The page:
Webcomic Review: Grind Like A Girl
Grind Like A Girl is an autobiographical webcomic (Available on Gumroad) from cartoonist Veronica Casson about growing up as a transgender girl in the 1990s. I saw some pages from the most recent chapter on Casson’s Instagram, immediately saw that she had an eye-catching art style and an incredibly personal narrative and decided to go back and read the story from the beginning. This review covers the first four chapters of Grind Like A Girl available on Gumroad. However, chapter five and parts of chapter six are available on Sasson’s Instagram.
Nearly every page of Grind Like A Girl tells a complete story and illustrates a pivotal step of Veronica Casson’s coming of age. From the first page where the protagonist tries on dresses in an elementary school class and is scolded for it by her teacher, Casson plays with different styles to get her point across. In this case, Chapter 1/Page 1 is almost an homage to Charles Schulz’s Peanuts in the way that Casson draws eyes and also how the teacher immediately doesn’t consider the protagonist’s point of view and drones on like the teacher in Peanuts. However, as the story progresses, Casson goes from the dot eyes to more expressive ones to mirror the protagonist growing up and coming into her identity as a woman.
Veronica Casson also varies her color palettes to give each page and chapter a distinct mood. There’s the dark lighting and flat pinks and blues of the punk rock show that our now high schoole age protagonist goes to escape her life, the baby blue freedom of the K-Mart dressing room, and finally a muted palette when she shows up to a family dinner with makeup smudged on her face. Color is a weapon in Casson’s storytelling arsenal and can create raw energy like during the punk shows, when the protagonist is talking with a cute alternative boy about the new Elastica album, or is going out with her female friends.
Color can also be used for tension like deep blues when the protagonist comes out as trans to her friend Jason and speaks openly about how she feels and her gender identity when in previous issues they would just drink booze and shoot the shit about Dungeons and Dragons and X-Men comics. To expand on this, the protagonist’s appreciation of and the escape she finds through comics and manga is great recurring detail and connects to Veronica Casson’s virtuosic storytelling in Grind Like A Girl. When she was bullied or feeling dysphoric, she would escape to the world of fantasy novels, video games, indie music, and yes, comics. Having these and her friends’ interests pop up in the story add texture to its world and ground it very much in a time and place.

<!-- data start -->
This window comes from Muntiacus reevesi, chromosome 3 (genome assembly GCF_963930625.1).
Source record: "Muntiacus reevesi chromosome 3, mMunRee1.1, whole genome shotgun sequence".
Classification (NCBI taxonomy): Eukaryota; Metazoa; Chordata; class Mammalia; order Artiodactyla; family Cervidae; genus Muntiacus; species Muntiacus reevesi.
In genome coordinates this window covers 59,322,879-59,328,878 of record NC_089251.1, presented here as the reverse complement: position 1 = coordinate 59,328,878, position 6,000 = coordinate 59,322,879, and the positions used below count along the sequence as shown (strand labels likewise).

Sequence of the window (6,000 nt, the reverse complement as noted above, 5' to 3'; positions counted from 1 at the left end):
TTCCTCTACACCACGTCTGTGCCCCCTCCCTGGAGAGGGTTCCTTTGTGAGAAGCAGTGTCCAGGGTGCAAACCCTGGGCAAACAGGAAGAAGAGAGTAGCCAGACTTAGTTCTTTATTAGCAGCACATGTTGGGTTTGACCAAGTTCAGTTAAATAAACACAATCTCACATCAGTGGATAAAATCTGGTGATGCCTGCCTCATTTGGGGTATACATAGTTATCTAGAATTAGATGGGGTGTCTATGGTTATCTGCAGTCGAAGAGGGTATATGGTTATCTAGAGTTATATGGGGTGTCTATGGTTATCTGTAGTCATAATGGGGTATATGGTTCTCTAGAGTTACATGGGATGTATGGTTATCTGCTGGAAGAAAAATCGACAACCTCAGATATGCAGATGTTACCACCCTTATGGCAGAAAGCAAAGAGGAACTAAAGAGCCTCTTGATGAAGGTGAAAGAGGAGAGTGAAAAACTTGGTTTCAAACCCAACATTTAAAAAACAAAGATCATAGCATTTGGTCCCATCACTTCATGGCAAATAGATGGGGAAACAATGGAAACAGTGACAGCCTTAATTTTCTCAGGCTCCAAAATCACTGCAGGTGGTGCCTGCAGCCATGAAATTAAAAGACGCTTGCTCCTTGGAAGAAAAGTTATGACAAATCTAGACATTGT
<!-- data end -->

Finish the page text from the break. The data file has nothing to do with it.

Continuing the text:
Grind Like A Girl definitely has its share of empowering and even adorable moments like any time the protagonist articulates to her friends that she’s a woman and wants to live her truth. However, Veronica Casson also shows the terrible transphobia she had to deal with, especially going to a Catholic high school. For example, in chapter one, one of the protagonists’s “friends” in grade school says that she “grinds like a girl”, which leads to her saying that she is, in fact, a girl complete with a powerful facial expression and bright lighting. But this is undercut by the boy using slurs and beating her up that leads to a montage of bullying to wrap up the chapter while she just counts down the days to high school in a new district.
However, high school leads to new complications as the protagonist must present as male to her parents and at school while she can be her true self around her friends. Veronica Casson shows this visually in chapter four through a double page spread/cut out diagram of the protagonist’s car where she stashes clothes and makeup showing the lengths she has to go to be herself. It’s great that the protagonist gets to be femme before graduating high school, but this leads to some issues like the aforementioned incident with her family. Also, some romantic elements start to show up in this chapter All of this shows that Casson isn’t just doing a blow by blow autobiography, but can also create stakes and tension too.
Veronica Casson’s Grind Like A Girl is a stylish and poignant look at growing up as a trans teenager in New Jersey in the 1990s. I admire its storytelling techniques, layouts, and color palettes as well as feel empathy for our protagonist and look forward to following the rest of the series on Instagram and Gumroad.
Story/Art: Veronica Casson
Story: 9.0 Art: 9.4 Overall: 9.2 Recommendation: Buy